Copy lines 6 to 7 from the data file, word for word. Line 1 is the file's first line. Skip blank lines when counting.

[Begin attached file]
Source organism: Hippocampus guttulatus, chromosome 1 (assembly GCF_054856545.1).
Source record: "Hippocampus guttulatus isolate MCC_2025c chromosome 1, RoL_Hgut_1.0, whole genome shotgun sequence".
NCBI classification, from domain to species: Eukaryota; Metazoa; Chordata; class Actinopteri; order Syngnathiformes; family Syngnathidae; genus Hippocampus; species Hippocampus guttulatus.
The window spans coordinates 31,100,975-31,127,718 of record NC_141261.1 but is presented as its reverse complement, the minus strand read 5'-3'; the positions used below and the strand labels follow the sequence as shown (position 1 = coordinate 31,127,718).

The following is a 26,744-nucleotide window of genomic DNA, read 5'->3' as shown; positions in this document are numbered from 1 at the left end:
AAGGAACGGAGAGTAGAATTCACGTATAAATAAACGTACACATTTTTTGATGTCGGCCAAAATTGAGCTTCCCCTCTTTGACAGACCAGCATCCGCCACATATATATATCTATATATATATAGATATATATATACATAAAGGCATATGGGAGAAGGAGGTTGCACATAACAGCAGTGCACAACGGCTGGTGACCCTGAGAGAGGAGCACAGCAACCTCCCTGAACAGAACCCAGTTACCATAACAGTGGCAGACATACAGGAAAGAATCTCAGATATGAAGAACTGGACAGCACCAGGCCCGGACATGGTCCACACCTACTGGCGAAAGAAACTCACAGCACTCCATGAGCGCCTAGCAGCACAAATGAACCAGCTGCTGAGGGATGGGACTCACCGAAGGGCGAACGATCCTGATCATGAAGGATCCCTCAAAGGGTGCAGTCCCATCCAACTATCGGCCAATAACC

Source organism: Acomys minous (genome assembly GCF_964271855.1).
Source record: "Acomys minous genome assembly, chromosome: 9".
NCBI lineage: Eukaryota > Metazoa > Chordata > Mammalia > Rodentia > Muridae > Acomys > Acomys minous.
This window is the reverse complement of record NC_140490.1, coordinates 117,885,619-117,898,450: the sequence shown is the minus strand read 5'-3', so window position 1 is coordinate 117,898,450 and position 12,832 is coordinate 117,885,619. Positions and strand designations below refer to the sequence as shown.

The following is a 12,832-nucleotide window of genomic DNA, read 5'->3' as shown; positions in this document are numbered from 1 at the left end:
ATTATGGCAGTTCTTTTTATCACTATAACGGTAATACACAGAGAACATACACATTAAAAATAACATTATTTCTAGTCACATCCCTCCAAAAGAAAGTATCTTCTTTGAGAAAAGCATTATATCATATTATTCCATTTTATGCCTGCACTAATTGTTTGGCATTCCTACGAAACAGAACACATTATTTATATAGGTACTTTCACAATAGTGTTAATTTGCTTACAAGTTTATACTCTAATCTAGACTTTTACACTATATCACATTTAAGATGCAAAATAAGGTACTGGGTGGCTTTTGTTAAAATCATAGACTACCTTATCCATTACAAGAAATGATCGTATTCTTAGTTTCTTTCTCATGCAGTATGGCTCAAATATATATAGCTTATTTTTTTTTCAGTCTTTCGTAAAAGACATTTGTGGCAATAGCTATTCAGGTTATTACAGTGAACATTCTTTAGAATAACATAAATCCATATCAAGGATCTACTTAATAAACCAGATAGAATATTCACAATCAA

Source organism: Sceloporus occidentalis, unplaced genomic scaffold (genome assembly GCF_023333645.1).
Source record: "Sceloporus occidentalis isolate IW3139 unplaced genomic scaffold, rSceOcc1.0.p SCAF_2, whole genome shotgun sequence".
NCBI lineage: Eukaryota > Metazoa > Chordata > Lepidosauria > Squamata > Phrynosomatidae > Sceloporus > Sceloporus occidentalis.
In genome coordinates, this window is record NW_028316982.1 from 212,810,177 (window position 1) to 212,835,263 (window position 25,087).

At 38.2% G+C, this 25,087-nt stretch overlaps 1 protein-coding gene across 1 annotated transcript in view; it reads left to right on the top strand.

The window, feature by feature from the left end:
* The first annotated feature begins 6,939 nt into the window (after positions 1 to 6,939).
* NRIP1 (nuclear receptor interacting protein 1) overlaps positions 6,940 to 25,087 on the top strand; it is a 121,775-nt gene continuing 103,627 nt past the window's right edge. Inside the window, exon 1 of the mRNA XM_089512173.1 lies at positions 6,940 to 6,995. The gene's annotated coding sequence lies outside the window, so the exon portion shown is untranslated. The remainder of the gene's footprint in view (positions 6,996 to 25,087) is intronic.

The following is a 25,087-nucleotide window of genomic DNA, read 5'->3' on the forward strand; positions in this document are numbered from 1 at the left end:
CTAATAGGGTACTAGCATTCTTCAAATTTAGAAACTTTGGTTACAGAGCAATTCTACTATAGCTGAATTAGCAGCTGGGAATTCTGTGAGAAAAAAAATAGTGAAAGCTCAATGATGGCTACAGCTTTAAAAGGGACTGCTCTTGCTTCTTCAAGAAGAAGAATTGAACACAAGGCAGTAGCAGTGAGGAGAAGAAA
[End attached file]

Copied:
AAGGAACGGAGAGTAGAATTCACGTATAAATAAACGTACACATTTTTTGATGTCGGCCAAAATTGAGCTTCCCCTCTTTGACAGACCAGCATCCGCCACATATATATATCTATATATATATAGATATATATATACATAAAGGCATATGGGAGAAGGAGGTTGCACATAACAGCAGTGCACAACGGCTGGTGACCCTGAGAGAGGAGCACAGCAACCTCCCTGAACAGAACCCAGTTACCATAACAGTGGCAGACATACAGGAAAGAATCTCAGATATGAAGAACTGGACAGCACCAGGCCCGGACATGGTCCACACCTACTGGCGAAAGAAACTCACAGCACTCCATGAGCGCCTAGCAGCACAAATGAACCAGCTGCTGAGGGATGGGACTCACCGAAGGGCGAACGATCCTGATCATGAAGGATCCCTCAAAGGGTGCAGTCCCATCCAACTATCGGCCAATAACC

Source organism: Acomys minous (genome assembly GCF_964271855.1).